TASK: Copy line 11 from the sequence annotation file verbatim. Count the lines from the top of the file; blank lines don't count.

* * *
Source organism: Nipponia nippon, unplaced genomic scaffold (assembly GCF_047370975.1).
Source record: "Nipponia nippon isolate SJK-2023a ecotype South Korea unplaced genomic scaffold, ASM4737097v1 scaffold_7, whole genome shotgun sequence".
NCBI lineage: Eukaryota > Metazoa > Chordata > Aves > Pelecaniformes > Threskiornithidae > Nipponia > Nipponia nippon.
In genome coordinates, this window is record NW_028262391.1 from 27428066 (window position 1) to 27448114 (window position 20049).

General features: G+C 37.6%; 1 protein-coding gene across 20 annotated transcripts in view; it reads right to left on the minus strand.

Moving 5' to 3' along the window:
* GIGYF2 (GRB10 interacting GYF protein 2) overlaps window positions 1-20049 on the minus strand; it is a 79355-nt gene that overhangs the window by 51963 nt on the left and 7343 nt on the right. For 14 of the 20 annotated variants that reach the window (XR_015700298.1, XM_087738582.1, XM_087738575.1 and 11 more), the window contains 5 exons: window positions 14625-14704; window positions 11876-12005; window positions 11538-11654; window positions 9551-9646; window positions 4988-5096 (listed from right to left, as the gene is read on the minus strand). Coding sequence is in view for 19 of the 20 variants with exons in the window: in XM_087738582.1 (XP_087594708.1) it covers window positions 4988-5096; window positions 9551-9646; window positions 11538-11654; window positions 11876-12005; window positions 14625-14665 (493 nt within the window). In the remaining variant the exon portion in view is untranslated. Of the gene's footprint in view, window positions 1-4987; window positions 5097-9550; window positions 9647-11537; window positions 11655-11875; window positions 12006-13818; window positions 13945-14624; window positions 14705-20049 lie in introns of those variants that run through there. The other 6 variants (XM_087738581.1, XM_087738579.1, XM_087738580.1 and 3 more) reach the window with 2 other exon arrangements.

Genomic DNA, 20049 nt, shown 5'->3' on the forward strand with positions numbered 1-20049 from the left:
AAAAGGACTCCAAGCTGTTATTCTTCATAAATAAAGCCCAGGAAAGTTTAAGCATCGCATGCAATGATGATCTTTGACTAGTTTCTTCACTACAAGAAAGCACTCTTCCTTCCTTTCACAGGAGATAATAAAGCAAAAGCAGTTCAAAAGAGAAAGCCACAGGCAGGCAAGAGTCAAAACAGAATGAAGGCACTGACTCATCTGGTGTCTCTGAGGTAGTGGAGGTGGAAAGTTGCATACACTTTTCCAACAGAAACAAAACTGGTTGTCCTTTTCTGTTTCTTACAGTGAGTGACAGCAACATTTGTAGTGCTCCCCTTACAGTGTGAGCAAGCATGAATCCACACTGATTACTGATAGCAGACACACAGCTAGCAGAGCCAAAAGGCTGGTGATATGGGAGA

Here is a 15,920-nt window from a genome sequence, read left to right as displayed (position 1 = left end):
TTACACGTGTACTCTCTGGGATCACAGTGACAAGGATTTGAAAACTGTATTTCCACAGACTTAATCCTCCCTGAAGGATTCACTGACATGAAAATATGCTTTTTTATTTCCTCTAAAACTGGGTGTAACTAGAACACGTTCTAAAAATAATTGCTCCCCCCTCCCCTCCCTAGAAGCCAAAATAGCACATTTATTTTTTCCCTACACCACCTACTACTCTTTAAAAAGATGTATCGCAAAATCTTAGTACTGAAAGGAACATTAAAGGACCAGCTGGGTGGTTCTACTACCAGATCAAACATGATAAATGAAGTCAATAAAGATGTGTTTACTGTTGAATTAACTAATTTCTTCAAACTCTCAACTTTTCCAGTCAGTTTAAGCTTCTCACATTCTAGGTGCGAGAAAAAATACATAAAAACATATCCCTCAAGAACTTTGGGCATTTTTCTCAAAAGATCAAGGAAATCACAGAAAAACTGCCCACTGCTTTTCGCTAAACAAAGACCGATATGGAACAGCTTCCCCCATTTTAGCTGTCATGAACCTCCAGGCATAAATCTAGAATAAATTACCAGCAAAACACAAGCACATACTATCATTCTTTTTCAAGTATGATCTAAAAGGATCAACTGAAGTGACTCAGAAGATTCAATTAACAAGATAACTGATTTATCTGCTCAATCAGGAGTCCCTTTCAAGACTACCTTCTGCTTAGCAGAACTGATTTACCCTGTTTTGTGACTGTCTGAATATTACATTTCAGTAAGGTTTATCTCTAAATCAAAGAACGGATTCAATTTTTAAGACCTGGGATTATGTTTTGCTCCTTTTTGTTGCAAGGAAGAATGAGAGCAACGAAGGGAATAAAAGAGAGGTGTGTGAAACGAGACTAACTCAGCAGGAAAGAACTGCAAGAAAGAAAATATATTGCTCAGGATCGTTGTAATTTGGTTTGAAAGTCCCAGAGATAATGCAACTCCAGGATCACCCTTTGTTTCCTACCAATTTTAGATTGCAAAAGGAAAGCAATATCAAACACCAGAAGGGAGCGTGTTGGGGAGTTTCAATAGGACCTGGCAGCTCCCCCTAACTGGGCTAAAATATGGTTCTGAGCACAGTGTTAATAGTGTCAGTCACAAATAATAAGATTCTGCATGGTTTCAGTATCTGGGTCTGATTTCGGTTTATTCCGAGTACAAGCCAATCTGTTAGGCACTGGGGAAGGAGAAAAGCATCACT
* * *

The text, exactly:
TTACACGTGTACTCTCTGGGATCACAGTGACAAGGATTTGAAAACTGTATTTCCACAGACTTAATCCTCCCTGAAGGATTCACTGACATGAAAATATGCTTTTTTATTTCCTCTAAAACTGGGTGTAACTAGAACACGTTCTAAAAATAATTGCTCCCCCCTCCCCTCCCTAGAAGCCAAAATAGCACATTTATTTTTTCCCTACACCACCTACTACTCTTTAAAAAGATGTATCGCAAAATCTTAGTACTGAAAGGAACATTAAAGGACCAGCTGGGTGGTTCTACTACCAGATCAAACATGATAAATGAAGTCAATAAAGATGTGTTTACTGTTGAATTAACTAATTTCTTCAAACTCTCAACTTTTCCAGTCAGTTTAAGCTTCTCACATTCTAGGTGCGAGAAAAAATACATAAAAACATATCCCTCAAGAACTTTGGGCATTTTTCTCAAAAGATCAAGGAAATCACAGAAAAACTGCCCACTGCTTTTCGCTAAACAAAGACCGATATGGAACAGCTTCCCCCATTTTAGCTGTCATGAACCTCCAGGCATAAATCTAGAATAAATTACCAGCAAAACACAAGCACATACTATCATTCTTTTTCAAGTATGATCTAAAAGGATCAACTGAAGTGACTCAGAAGATTCAATTAACAAGATAACTGATTTATCTGCTCAATCAGGAGTCCCTTTCAAGACTACCTTCTGCTTAGCAGAACTGATTTACCCTGTTTTGTGACTGTCTGAATATTACATTTCAGTAAGGTTTATCTCTAAATCAAAGAACGGATTCAATTTTTAAGACCTGGGATTATGTTTTGCTCCTTTTTGTTGCAAGGAAGAATGAGAGCAACGAAGGGAATAAAAGAGAGGTGTGTGAAACGAGACTAACTCAGCAGGAAAGAACTGCAAGAAAGAAAATATATTGCTCAGGATCGTTGTAATTTGGTTTGAAAGTCCCAGAGATAATGCAACTCCAGGATCACCCTTTGTTTCCTACCAATTTTAGATTGCAAAAGGAAAGCAATATCAAACACCAGAAGGGAGCGTGTTGGGGAGTTTCAATAGGACCTGGCAGCTCCCCCTAACTGGGCTAAAATATGGTTCTGAGCACAGTGTTAATAGTGTCAGTCACAAATAATAAGATTCTGCATGGTTTCAGTATCTGGGTCTGATTTCGGTTTATTCCGAGTACAAGCCAATCTGTTAGGCACTGGGGAAGGAGAAAAGCATCACT